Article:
What Motivates Employees: Personal Drive or Incentives?
This essay analyzes the similarities and differences between incentives and motivation. Various incentive programs are discussed such as employee stock ownership programs, profit-sharing, gain sharing, and the various types of recognition. We conclude with a focus on the guidelines of a reward program, and overall employee morale.
Much effort goes into the planning and implementation of effective incentive programs to shape and encourage new employee behaviors. Little is done, however, to help make those new behaviors become permanent in the workplace. In many cases, shortly after awards are distributed to employees, the focus on desired behaviors such as increased sales, customer service or employee suggestions is greatly diminished. Often diminished with it are the desired results these programs promoted. It is imperative that companies teach managers how to create satisfied employees as well as implement programs that give employees and incentive to want to do well at work. Companies need to learn how to create a healthy balance between those things that affect job satisfaction or dissatisfaction. Hygiene factors, such as pay and policies affect job dissatisfaction, while motivator factors, such as recognition and responsibility affect job satisfaction. Without balance between these two factors, employees will either be dissatisfied or get no satisfaction from their jobs. There are many ways companies can use incentives to motivate employees, and several will be examined and compared to one another. Incentives or Motivation?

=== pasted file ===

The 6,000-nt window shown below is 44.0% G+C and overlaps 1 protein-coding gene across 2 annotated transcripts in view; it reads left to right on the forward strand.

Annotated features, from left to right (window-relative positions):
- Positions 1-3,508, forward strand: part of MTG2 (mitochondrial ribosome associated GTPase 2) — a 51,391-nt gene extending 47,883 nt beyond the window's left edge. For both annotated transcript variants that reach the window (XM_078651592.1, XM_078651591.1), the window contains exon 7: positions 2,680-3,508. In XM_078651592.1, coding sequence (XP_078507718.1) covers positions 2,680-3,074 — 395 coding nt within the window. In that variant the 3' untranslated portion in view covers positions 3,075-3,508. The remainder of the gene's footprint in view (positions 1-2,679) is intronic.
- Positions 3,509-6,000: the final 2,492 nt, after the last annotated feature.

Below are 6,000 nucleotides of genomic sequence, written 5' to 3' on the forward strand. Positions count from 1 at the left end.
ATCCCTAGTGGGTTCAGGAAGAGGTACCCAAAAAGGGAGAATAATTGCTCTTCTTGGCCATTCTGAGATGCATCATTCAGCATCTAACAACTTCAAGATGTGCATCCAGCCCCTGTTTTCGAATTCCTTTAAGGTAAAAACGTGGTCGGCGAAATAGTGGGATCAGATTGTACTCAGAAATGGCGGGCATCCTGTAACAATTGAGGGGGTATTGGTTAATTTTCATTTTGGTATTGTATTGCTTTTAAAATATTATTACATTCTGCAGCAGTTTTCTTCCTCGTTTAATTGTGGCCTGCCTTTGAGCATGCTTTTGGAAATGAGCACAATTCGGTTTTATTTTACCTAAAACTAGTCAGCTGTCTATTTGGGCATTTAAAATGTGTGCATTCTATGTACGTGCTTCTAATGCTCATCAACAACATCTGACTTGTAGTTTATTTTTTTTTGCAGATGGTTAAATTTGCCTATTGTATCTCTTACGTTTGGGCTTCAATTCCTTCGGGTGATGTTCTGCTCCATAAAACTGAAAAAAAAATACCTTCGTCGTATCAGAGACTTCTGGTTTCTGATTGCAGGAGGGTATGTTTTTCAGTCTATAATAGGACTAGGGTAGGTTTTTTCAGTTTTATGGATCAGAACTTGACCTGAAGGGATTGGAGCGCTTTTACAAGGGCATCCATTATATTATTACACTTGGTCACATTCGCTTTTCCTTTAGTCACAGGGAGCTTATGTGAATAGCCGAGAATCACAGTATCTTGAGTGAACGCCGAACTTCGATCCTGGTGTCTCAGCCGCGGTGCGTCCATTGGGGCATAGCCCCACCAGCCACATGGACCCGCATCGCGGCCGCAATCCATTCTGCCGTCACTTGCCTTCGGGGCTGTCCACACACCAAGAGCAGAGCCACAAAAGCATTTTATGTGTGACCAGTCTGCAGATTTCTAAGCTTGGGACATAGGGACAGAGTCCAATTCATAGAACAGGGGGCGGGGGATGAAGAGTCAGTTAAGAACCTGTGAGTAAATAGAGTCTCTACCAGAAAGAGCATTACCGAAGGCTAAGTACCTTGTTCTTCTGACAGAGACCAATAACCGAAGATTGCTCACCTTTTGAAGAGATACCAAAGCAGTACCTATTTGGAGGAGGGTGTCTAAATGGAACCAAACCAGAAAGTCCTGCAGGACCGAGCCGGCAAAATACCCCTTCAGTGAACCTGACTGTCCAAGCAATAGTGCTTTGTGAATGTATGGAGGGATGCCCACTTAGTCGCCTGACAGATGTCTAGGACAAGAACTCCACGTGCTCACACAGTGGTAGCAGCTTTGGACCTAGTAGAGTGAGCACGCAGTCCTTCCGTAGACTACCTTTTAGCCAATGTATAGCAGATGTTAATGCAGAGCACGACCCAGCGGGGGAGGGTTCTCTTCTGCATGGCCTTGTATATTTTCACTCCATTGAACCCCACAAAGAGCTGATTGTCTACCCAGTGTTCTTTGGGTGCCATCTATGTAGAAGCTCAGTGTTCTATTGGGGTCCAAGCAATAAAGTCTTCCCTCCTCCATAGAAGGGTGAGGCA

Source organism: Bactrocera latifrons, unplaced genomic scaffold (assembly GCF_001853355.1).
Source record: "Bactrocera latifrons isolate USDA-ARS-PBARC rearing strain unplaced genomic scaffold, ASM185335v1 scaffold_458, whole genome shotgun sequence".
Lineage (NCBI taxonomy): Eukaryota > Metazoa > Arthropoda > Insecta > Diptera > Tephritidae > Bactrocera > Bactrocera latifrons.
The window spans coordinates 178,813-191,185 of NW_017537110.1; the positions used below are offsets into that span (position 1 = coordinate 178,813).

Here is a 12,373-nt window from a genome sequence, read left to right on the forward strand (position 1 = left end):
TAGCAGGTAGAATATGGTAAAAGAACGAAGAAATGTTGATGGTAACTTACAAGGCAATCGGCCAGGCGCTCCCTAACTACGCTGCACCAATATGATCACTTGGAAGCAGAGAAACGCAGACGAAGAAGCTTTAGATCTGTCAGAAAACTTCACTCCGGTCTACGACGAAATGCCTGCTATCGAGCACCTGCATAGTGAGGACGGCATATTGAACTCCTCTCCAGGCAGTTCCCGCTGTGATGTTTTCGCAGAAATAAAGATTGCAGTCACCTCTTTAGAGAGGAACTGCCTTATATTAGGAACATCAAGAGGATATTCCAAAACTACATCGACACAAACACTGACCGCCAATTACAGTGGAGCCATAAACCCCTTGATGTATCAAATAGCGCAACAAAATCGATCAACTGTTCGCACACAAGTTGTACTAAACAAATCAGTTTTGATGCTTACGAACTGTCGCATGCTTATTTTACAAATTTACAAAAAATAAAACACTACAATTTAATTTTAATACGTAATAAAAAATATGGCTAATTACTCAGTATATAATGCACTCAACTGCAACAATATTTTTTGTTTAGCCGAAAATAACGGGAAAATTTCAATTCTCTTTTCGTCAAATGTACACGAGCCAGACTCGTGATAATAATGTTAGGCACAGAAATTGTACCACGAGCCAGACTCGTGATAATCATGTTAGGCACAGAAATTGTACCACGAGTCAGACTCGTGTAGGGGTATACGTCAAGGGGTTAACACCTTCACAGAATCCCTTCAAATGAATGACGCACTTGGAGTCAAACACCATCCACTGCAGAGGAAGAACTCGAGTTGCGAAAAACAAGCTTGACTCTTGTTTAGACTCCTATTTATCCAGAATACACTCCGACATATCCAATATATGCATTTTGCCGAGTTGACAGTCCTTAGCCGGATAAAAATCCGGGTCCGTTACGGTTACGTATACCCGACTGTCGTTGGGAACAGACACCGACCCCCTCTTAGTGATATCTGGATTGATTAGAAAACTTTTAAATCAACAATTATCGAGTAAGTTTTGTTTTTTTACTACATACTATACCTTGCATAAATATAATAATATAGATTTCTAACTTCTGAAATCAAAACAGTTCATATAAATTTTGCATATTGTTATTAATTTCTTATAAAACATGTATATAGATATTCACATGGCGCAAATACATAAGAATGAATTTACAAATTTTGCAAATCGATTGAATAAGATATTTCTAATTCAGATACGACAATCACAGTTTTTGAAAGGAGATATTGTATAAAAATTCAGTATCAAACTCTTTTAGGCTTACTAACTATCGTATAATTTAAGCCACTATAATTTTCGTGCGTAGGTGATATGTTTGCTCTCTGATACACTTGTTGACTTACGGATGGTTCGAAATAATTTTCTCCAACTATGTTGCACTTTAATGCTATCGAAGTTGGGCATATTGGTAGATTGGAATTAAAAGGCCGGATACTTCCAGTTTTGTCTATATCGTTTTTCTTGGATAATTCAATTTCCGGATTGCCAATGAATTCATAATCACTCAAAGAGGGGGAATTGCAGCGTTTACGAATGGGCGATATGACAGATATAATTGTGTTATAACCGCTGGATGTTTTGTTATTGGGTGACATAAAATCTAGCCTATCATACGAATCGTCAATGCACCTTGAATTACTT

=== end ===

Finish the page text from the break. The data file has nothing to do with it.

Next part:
In order to motivate employees through the use of incentives, it is important for managers to gain a clear understanding of the two terms. The words are sometimes used interchangeably, but there are differences that must be understood. According to Robbins, “motivation is the willingness to do something and is conditioned by this action’s ability to satisfy some need for the individual.” He also goes on to say “people who are motivated exert a greater effort to perform than those who are not motivated” (Robbins 2003). Gorelick asserts that in the business world, incentives are rewards for some extraordinary accomplishment (Gorelick 2005). Another definition states an incentive is “something, such as the fear of punishment or the expectation of reward that induces action or motivates effort” (www.dictionary.com). Most companies use incentives in the form of rewards rather than the fear of punishment, but using them for the latter would not necessarily be surprising. So, it can be said that incentive and motivation are directly related to one another. That is not to say that motivation cannot occur without an incentive, but most of the time in the workplace there is some incentive or driving force causing employees to strive to do their best whether it be for hopes of a future promotion, a profit-sharing check at the end of the year (which is directly related to the company, hence individual performance), a reward for a good idea, stock options, or a simple thank you. Though many companies use incentives, they are not always carried out effectively. Gorelick believes that there are numerous guidelines that must be followed in order to use an incentive effectively. It must be: fair, directly related to the company’s strategy, given to the employee as soon as possible after the act or performance that earned the reward, thoughtful and appropriate given the performance, perceived as rightfully earned, and memorable (Gorelick 2005). What can managers and organizations do to perpetuate desired behaviors after an incentive program has concluded? Well, there are several motivational theories that managers can study and practice. Reinforcement theory tells us that after new behavior has been established, it can best...